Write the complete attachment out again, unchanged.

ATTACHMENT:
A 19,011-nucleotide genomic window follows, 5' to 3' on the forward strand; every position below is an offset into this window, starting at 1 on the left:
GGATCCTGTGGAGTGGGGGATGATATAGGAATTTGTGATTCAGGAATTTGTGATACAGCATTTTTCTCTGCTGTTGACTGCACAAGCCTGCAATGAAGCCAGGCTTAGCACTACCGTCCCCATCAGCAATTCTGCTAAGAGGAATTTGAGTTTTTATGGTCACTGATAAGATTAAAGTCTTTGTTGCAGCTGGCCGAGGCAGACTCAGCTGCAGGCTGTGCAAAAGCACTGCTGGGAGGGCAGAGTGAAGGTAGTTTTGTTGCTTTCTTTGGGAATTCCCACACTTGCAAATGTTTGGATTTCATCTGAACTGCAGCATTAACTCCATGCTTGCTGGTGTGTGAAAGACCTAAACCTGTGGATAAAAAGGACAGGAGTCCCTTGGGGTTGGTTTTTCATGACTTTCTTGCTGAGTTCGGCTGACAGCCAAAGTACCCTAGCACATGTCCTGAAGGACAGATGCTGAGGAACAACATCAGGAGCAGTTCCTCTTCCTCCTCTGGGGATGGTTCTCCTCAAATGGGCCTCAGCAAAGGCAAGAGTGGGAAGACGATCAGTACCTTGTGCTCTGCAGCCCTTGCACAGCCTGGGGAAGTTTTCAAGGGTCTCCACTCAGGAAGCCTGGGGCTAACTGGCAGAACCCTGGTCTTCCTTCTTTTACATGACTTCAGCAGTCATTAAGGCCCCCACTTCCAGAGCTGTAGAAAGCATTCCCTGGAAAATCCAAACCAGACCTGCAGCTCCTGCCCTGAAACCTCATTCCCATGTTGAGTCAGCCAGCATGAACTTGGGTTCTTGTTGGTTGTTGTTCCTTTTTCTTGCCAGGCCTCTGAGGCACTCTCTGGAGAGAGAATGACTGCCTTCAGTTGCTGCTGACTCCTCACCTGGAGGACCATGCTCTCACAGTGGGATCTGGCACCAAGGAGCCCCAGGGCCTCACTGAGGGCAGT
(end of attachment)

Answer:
A 19,011-nucleotide genomic window follows, 5' to 3' on the forward strand; every position below is an offset into this window, starting at 1 on the left:
GGATCCTGTGGAGTGGGGGATGATATAGGAATTTGTGATTCAGGAATTTGTGATACAGCATTTTTCTCTGCTGTTGACTGCACAAGCCTGCAATGAAGCCAGGCTTAGCACTACCGTCCCCATCAGCAATTCTGCTAAGAGGAATTTGAGTTTTTATGGTCACTGATAAGATTAAAGTCTTTGTTGCAGCTGGCCGAGGCAGACTCAGCTGCAGGCTGTGCAAAAGCACTGCTGGGAGGGCAGAGTGAAGGTAGTTTTGTTGCTTTCTTTGGGAATTCCCACACTTGCAAATGTTTGGATTTCATCTGAACTGCAGCATTAACTCCATGCTTGCTGGTGTGTGAAAGACCTAAACCTGTGGATAAAAAGGACAGGAGTCCCTTGGGGTTGGTTTTTCATGACTTTCTTGCTGAGTTCGGCTGACAGCCAAAGTACCCTAGCACATGTCCTGAAGGACAGATGCTGAGGAACAACATCAGGAGCAGTTCCTCTTCCTCCTCTGGGGATGGTTCTCCTCAAATGGGCCTCAGCAAAGGCAAGAGTGGGAAGACGATCAGTACCTTGTGCTCTGCAGCCCTTGCACAGCCTGGGGAAGTTTTCAAGGGTCTCCACTCAGGAAGCCTGGGGCTAACTGGCAGAACCCTGGTCTTCCTTCTTTTACATGACTTCAGCAGTCATTAAGGCCCCCACTTCCAGAGCTGTAGAAAGCATTCCCTGGAAAATCCAAACCAGACCTGCAGCTCCTGCCCTGAAACCTCATTCCCATGTTGAGTCAGCCAGCATGAACTTGGGTTCTTGTTGGTTGTTGTTCCTTTTTCTTGCCAGGCCTCTGAGGCACTCTCTGGAGAGAGAATGACTGCCTTCAGTTGCTGCTGACTCCTCACCTGGAGGACCATGCTCTCACAGTGGGATCTGGCACCAAGGAGCCCCAGGGCCTCACTGAGGGCAGT